You are cherry picking data points. Worldwide average human wellfare is better today than in 2005-2008 due to the continued real growth in China. Besides which, claiming that oil prices are responsible for Greece is just silly. But if we are just going to look at overall economic conditions so blindly, we should consider the whole picture then. And in the whole picture China is doing better despite needing oil and a lot of people live in China.
I don’t disagree. China and other emerging economies are better off. Europe, the US and Japan are not better off.
The problem is that, while the liquids supply has in fact grown, it hasn’t grown a lot. As a result, oil consumption has been reallocated from OECD to the non-OECD countries. Indeed, the OECD countries must continue to adjust to a chronic reduction in their oil consumption, by about 1.5% per year.
Does such a reduction have an economic cost? Well, if US consumption is set to fall by 1.5% per annum, then oil efficiency must increase by at least 4.5% per annum if the economy is to grow at 3%. It is not clear that this is feasible.
My best estimate suggests that declining oil consumption is knocking 0.7-1.2 percentage points off GDP.
By the way, this is also the answer to Tyler’s first dreaded question, about raising GDP growth rates. Want more growth, get more transportation fuel.
#8 is an interesting read. But I don’t quite understand this part:
“Tighter regulation of lending standards has shut out an important source of global investment demand, putting downward pressure on interest rates.”
Wouldn’t tighter lending standards restrict supply, rather than demand? And then wouldn’t that put upward pressure on interest rates? Can anyone clarify this for me?
Uh? Tigher lending standards presumably means that less people are able to borrow, because less can meet the standards, so demand is reduced.
The supply (i.e. amount of money waiting to be loaned) is unaffected.
>Why Are Action Stars More Likely to Be Republican?
That article seems to think that Action Stars are Republican because Republican foreign policy is more aggressive and guys with stronger upper body strength is more aggressive.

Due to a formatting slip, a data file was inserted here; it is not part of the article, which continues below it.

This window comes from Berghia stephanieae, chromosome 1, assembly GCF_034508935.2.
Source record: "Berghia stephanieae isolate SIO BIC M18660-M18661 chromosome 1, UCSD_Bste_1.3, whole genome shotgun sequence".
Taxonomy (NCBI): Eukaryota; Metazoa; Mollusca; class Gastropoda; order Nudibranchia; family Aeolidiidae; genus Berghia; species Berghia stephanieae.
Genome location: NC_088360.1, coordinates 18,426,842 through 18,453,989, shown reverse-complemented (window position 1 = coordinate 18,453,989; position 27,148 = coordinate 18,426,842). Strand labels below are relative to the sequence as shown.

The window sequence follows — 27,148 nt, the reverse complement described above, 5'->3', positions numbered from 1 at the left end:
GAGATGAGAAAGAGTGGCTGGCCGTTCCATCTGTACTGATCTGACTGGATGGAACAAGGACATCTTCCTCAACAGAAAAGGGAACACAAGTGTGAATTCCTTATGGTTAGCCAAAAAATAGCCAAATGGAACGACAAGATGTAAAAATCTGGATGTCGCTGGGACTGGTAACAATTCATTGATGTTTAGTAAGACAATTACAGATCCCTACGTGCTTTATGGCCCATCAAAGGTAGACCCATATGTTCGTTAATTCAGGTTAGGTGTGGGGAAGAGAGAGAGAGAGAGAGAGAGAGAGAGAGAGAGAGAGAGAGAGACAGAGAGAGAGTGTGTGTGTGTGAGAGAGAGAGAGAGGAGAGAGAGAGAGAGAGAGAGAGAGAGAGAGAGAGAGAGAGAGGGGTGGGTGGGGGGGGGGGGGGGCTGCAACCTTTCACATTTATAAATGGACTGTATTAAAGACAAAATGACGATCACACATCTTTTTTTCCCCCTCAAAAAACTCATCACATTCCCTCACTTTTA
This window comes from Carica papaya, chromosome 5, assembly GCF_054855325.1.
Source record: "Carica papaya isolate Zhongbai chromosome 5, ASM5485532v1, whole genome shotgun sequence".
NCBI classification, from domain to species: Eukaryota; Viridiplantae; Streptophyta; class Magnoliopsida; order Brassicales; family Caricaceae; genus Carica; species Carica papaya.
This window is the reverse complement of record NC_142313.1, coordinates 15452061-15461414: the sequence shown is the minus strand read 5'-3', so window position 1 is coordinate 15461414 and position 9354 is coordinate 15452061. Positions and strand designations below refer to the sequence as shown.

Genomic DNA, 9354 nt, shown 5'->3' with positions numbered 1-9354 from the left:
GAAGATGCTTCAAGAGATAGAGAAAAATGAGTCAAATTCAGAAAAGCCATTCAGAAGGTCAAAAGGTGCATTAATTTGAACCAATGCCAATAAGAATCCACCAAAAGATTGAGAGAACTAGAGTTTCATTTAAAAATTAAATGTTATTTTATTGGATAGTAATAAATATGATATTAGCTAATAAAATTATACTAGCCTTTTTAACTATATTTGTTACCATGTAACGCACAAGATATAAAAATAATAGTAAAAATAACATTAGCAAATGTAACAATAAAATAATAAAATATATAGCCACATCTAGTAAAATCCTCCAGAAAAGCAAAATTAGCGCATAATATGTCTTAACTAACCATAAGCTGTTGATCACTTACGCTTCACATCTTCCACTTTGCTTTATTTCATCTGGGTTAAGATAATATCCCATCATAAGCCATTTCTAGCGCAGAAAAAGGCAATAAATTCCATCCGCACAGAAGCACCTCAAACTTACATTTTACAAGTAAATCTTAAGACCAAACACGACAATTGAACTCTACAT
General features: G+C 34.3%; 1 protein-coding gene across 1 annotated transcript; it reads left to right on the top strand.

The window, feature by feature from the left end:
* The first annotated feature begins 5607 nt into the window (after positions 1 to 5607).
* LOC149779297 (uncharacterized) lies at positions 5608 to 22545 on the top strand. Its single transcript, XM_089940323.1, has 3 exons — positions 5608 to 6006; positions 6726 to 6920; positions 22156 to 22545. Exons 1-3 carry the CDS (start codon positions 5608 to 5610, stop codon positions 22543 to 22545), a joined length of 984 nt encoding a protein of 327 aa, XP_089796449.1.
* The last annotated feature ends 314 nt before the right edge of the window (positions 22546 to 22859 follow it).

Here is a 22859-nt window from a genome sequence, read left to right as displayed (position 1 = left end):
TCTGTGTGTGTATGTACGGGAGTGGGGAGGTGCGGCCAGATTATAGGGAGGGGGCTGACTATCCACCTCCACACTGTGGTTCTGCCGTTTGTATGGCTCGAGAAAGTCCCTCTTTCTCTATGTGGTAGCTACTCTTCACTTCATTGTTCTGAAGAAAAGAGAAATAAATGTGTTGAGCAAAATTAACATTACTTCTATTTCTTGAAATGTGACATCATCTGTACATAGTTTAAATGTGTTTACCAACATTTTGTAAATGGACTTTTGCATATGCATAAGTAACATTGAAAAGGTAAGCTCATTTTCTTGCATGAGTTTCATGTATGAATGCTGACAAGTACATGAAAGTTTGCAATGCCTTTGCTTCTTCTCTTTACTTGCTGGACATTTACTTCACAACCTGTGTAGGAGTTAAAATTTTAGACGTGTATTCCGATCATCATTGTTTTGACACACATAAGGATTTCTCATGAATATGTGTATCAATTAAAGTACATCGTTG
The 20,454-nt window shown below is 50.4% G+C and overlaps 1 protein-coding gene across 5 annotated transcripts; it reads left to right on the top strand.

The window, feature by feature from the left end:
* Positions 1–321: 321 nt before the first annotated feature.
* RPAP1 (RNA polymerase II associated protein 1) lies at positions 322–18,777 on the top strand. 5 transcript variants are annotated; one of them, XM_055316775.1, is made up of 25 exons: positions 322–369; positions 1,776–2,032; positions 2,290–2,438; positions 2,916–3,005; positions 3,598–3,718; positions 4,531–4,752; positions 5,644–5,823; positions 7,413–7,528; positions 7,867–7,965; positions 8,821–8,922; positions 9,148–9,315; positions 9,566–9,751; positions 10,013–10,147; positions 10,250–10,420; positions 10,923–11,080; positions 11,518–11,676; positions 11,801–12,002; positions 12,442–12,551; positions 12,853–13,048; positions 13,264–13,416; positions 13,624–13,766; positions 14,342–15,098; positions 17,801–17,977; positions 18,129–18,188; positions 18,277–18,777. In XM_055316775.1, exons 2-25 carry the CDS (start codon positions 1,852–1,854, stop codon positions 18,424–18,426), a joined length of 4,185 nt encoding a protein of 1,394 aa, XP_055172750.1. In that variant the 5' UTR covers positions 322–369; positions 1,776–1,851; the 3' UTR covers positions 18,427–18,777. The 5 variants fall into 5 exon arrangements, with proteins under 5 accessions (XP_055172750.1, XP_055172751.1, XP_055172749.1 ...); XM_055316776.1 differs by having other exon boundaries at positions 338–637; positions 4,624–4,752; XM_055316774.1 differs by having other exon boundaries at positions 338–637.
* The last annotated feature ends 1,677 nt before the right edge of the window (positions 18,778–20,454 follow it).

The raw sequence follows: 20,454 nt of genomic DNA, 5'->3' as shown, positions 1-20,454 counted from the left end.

But nothing I have seen in my lifetime or having read in the past generation has led me to believe that Republicans have a more war-like foreign policy. Seems to me to be about the same. Perhaps it’s perceived aggressiveness?
Perceived aggressiveness and style, yep.
More to do with demeanor and confrontational attitude than anything else.
There seems to be a lot wrong with that article.
Fighting ability, largely determined by upper body strength,… Really? I would think strength and size in general would contribute to personal unarmed fighting ability, boxing, brawling, etc. But upper body strength has little to do with gun fighting or flying a jet fighter.
Multiple studies conducted from the US, East India, Bolivia and the Central African Republic show that physically strong men have a greater sense of entitlement, a shorter fuse on anger, and are more likely to turn aggressive when angry. The effects are quite substantial, often two to four times larger than the known effect of testosterone on aggression..
What’s the direction of causality here? Could it be that aggressive angry men tend to either become physically strong or change their attitudes?
Using a sample of Hollywood stars they demonstrated that those actors known for their physical strength and formidability, among them Arnold Schwarzenegger, Bruce Willis, Chuck Norris and Sylvester Stallone, were more likely to support military action.